#3 xDarkShadowKnightx   Members   -  Reputation: 398

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Posted 09 June 2014 - 08:53 PM

Contrary to what slicer4life just said, Java and Javascript do actually share a lot of similarities when it comes to their syntax. They both derive heavily from the C language and a lot of what you'll learn in Javascript and/or Java can easily transfer over to the whole C family of languages (for when/if you need to go more low level)

 

@Truerror, Really? Just the brackets? I'm pretty sure they share MUCH more than just that. Statements and flow control is basically the same, you've got 'if' and 'else' statements. While, do, and for loops, along with break and continue statements. Switch statements, which include 'case' and 'default' JUST like in C++. As for functions. Sure, its not statically typed like C++, and theirs more than one way to declare a function, but the flow of the code is very similar. Variable assignment and comparison is very similar to C++, you've got '=' to assign values and '==' to compare two (minus the ability to use pointers directly like in C++). These are just some examples of the similarities between the two languages SYNTAX (not how you declare functions or handle classes, or the fact that one is strongly typed while the other isn't).


Edited by xDarkShadowKnightx, 12 June 2014 - 09:00 PM.


#4 Truerror   Members   -  Reputation: 454

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Posted 09 June 2014 - 09:13 PM

First of all, there's a misunderstanding I'd like to clear up. Unity does not use JavaScript. It uses UnityScript. There are some fundamental differences between these two. JS is interpreted (most of the time), while UnityScript is JIT-compiled, as it runs on the .NET/Mono platform. As such it has access to .NET/Mono's standard library. It also support generics (though you can't make your own generics, AFAIK). Unity supports 3 languages: UnityScript, Boo (a Python-like language) and C#. All three runs on .NET/Mono, so speed is mostly not an issue in choosing your preferred language. However, if you think Java is hard, then C# would be as hard. On the other hand, if you do know Java, C# is your best choice. They are so similar to each other that an intermediate Java/C# programmer could learn the other in less than a week.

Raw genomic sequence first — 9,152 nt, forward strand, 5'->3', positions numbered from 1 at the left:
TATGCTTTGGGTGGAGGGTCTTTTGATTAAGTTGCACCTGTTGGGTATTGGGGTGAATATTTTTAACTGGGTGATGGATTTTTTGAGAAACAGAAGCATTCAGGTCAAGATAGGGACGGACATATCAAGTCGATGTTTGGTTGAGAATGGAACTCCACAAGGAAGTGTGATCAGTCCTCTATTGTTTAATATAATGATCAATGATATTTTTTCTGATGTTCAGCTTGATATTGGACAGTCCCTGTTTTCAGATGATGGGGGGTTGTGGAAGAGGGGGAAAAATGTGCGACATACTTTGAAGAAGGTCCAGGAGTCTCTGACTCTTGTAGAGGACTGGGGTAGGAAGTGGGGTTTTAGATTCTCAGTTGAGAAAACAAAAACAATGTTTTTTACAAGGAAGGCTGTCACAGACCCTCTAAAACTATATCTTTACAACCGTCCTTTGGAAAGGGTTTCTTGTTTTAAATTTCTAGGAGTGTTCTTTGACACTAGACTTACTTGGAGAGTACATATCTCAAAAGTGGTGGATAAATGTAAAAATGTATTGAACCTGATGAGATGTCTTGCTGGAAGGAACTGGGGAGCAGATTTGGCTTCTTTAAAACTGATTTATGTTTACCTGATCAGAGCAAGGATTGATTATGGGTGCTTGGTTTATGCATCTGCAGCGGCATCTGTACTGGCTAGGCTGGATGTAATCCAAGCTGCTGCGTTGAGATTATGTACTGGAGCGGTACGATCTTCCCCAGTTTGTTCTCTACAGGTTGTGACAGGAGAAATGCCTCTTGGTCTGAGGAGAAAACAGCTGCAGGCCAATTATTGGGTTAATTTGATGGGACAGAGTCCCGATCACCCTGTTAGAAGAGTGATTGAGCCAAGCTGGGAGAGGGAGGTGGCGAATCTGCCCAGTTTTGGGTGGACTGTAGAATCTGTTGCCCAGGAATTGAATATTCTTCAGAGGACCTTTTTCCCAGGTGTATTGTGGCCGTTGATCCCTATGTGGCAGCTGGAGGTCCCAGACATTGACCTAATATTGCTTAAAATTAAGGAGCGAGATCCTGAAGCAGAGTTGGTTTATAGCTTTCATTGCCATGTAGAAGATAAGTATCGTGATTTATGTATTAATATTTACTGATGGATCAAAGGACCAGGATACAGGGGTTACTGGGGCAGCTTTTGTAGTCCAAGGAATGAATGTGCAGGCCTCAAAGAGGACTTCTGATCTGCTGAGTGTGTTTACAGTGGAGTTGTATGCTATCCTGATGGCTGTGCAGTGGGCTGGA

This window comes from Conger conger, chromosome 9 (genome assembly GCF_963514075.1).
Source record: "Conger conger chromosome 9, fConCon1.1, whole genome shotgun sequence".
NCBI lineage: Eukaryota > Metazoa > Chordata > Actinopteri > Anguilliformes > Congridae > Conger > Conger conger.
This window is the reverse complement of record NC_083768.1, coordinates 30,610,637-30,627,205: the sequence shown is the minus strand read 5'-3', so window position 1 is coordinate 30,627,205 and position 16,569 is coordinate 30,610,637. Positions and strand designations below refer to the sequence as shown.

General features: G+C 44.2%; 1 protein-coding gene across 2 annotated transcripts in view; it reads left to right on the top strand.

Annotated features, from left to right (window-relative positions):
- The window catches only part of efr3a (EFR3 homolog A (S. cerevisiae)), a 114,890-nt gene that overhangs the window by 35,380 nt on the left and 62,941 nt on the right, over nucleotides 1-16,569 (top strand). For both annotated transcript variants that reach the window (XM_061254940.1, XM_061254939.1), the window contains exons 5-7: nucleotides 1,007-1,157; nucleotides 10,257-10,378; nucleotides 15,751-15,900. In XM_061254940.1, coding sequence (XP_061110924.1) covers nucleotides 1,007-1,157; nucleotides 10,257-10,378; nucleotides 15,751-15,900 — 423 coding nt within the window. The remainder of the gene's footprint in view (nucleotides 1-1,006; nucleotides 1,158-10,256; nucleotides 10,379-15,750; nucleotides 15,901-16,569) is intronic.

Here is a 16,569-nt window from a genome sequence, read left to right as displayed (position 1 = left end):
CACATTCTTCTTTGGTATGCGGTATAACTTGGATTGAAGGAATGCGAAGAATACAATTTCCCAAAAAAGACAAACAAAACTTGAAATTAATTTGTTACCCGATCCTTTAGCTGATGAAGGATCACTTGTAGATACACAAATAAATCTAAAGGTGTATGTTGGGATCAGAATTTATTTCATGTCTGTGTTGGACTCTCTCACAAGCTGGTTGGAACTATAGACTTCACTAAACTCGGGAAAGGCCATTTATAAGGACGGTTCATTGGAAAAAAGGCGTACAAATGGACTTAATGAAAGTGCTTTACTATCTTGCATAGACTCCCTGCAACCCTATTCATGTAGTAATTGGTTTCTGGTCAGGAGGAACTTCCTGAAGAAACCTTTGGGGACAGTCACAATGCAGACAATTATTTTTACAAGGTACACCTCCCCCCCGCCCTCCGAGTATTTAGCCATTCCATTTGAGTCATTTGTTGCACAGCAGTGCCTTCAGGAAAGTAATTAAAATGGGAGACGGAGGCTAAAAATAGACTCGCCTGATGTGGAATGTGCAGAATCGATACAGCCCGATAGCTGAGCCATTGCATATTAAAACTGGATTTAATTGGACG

@xDarkShadowKnightx, IMHO the only similarity between their syntax is the brackets. How they declare functions are different. How they handle classes are different. JavaScript isn't even strongly-typed.

 

Oh, btw, I read somewhere that the naming wasn't a coincidence. The 'java' in JavaScript actually did come from Java the language. Supposedly, it was done to attract attention to the then-new language.



#5 Buster2000   Members   -  Reputation: 1662

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Posted 10 June 2014 - 01:48 AM


Contrary to what slicer4life just said, Java and Javascript do actually share a lot of similarities when it comes to their syntax.